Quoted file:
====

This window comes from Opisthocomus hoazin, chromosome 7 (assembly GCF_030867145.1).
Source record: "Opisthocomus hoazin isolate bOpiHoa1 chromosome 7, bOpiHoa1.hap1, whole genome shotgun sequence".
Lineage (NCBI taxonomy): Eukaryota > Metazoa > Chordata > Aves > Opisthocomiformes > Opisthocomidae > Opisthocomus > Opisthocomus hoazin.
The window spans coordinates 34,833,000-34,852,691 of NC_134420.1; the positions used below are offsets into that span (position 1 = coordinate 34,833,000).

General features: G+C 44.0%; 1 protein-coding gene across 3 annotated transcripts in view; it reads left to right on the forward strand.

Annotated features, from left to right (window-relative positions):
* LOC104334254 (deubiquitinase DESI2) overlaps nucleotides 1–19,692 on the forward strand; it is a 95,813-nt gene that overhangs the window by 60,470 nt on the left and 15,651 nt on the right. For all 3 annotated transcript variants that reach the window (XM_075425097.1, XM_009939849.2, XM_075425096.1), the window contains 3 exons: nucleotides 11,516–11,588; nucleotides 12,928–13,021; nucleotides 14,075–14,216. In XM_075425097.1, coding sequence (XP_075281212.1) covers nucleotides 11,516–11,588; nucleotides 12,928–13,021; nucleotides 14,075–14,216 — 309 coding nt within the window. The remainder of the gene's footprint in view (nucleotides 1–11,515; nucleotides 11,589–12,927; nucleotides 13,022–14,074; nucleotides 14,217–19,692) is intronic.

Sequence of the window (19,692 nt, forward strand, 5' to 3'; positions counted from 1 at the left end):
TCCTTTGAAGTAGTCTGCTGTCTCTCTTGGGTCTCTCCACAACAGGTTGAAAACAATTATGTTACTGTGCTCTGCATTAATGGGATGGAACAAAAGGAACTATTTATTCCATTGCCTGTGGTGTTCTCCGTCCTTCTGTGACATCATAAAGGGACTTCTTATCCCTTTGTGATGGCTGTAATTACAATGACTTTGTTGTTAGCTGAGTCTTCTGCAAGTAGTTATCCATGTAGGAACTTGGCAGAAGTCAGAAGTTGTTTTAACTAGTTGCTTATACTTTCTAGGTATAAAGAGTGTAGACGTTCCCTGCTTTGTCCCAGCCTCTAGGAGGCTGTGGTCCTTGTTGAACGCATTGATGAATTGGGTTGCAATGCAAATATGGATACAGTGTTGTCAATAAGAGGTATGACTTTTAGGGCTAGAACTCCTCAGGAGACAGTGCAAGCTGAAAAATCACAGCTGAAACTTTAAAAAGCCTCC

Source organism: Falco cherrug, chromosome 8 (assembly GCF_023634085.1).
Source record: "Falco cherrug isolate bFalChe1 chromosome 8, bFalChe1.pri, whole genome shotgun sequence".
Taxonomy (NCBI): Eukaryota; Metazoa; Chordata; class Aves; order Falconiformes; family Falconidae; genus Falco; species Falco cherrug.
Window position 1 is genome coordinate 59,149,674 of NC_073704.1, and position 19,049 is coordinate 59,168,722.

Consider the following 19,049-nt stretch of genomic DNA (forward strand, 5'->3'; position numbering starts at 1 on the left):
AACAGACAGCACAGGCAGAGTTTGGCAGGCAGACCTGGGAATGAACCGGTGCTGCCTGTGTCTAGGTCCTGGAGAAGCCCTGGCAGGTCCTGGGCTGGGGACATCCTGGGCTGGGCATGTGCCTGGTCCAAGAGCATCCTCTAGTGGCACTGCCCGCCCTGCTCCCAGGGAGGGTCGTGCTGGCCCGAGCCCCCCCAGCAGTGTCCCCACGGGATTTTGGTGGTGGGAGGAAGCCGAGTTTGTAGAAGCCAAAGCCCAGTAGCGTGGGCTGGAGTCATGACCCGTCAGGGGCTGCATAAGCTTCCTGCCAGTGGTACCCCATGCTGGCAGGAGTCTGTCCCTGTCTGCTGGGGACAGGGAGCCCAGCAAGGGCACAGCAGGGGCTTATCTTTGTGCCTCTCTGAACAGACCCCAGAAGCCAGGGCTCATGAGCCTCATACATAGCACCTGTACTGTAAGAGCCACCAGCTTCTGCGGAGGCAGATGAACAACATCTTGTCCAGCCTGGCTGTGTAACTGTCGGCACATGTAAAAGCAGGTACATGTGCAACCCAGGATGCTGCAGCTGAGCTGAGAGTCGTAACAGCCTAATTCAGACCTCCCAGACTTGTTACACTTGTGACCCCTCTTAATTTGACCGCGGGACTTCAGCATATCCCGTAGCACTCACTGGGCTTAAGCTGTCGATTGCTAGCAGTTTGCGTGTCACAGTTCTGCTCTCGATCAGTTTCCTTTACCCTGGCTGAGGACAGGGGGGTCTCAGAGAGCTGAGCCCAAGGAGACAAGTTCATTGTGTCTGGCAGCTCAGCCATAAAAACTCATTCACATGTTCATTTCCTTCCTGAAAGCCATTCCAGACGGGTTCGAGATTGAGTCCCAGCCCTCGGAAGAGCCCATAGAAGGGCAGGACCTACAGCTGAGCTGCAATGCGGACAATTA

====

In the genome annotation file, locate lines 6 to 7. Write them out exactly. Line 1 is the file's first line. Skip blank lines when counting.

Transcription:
Annotated features, from left to right (window-relative positions):
* LOC104334254 (deubiquitinase DESI2) overlaps nucleotides 1–19,692 on the forward strand; it is a 95,813-nt gene that overhangs the window by 60,470 nt on the left and 15,651 nt on the right. For all 3 annotated transcript variants that reach the window (XM_075425097.1, XM_009939849.2, XM_075425096.1), the window contains 3 exons: nucleotides 11,516–11,588; nucleotides 12,928–13,021; nucleotides 14,075–14,216. In XM_075425097.1, coding sequence (XP_075281212.1) covers nucleotides 11,516–11,588; nucleotides 12,928–13,021; nucleotides 14,075–14,216 — 309 coding nt within the window. The remainder of the gene's footprint in view (nucleotides 1–11,515; nucleotides 11,589–12,927; nucleotides 13,022–14,074; nucleotides 14,217–19,692) is intronic.